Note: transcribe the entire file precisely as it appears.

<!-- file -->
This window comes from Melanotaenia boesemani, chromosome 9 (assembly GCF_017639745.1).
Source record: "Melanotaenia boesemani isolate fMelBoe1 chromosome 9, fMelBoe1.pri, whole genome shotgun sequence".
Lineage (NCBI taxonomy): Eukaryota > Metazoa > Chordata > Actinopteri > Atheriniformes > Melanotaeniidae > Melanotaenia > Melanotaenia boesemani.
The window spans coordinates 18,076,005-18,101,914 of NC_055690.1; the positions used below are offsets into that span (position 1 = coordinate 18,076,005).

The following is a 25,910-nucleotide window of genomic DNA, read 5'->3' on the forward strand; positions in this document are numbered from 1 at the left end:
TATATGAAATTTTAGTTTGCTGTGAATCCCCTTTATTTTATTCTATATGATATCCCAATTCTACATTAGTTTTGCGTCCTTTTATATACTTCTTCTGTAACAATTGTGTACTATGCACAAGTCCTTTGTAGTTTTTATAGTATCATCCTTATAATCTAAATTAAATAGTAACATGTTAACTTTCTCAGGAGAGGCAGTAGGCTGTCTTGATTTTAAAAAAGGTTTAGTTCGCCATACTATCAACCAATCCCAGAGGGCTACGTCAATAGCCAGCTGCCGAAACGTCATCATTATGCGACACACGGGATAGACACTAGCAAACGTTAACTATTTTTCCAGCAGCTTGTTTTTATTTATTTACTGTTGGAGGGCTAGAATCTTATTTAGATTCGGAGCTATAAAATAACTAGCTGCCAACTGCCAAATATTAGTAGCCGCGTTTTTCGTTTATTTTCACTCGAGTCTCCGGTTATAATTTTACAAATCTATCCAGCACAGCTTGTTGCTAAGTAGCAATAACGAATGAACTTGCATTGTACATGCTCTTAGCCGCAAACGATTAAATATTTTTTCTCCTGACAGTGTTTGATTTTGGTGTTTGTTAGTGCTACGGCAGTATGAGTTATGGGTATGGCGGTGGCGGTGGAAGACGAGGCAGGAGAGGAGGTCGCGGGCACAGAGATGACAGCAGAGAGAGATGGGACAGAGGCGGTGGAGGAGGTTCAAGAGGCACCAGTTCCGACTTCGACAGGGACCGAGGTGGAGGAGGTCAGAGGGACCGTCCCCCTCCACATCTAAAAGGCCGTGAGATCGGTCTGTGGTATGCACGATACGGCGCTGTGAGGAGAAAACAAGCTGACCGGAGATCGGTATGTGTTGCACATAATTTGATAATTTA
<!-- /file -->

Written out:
This window comes from Melanotaenia boesemani, chromosome 9 (assembly GCF_017639745.1).
Source record: "Melanotaenia boesemani isolate fMelBoe1 chromosome 9, fMelBoe1.pri, whole genome shotgun sequence".
Lineage (NCBI taxonomy): Eukaryota > Metazoa > Chordata > Actinopteri > Atheriniformes > Melanotaeniidae > Melanotaenia > Melanotaenia boesemani.
The window spans coordinates 18,076,005-18,101,914 of NC_055690.1; the positions used below are offsets into that span (position 1 = coordinate 18,076,005).

The following is a 25,910-nucleotide window of genomic DNA, read 5'->3' on the forward strand; positions in this document are numbered from 1 at the left end:
TATATGAAATTTTAGTTTGCTGTGAATCCCCTTTATTTTATTCTATATGATATCCCAATTCTACATTAGTTTTGCGTCCTTTTATATACTTCTTCTGTAACAATTGTGTACTATGCACAAGTCCTTTGTAGTTTTTATAGTATCATCCTTATAATCTAAATTAAATAGTAACATGTTAACTTTCTCAGGAGAGGCAGTAGGCTGTCTTGATTTTAAAAAAGGTTTAGTTCGCCATACTATCAACCAATCCCAGAGGGCTACGTCAATAGCCAGCTGCCGAAACGTCATCATTATGCGACACACGGGATAGACACTAGCAAACGTTAACTATTTTTCCAGCAGCTTGTTTTTATTTATTTACTGTTGGAGGGCTAGAATCTTATTTAGATTCGGAGCTATAAAATAACTAGCTGCCAACTGCCAAATATTAGTAGCCGCGTTTTTCGTTTATTTTCACTCGAGTCTCCGGTTATAATTTTACAAATCTATCCAGCACAGCTTGTTGCTAAGTAGCAATAACGAATGAACTTGCATTGTACATGCTCTTAGCCGCAAACGATTAAATATTTTTTCTCCTGACAGTGTTTGATTTTGGTGTTTGTTAGTGCTACGGCAGTATGAGTTATGGGTATGGCGGTGGCGGTGGAAGACGAGGCAGGAGAGGAGGTCGCGGGCACAGAGATGACAGCAGAGAGAGATGGGACAGAGGCGGTGGAGGAGGTTCAAGAGGCACCAGTTCCGACTTCGACAGGGACCGAGGTGGAGGAGGTCAGAGGGACCGTCCCCCTCCACATCTAAAAGGCCGTGAGATCGGTCTGTGGTATGCACGATACGGCGCTGTGAGGAGAAAACAAGCTGACCGGAGATCGGTATGTGTTGCACATAATTTGATAATTTA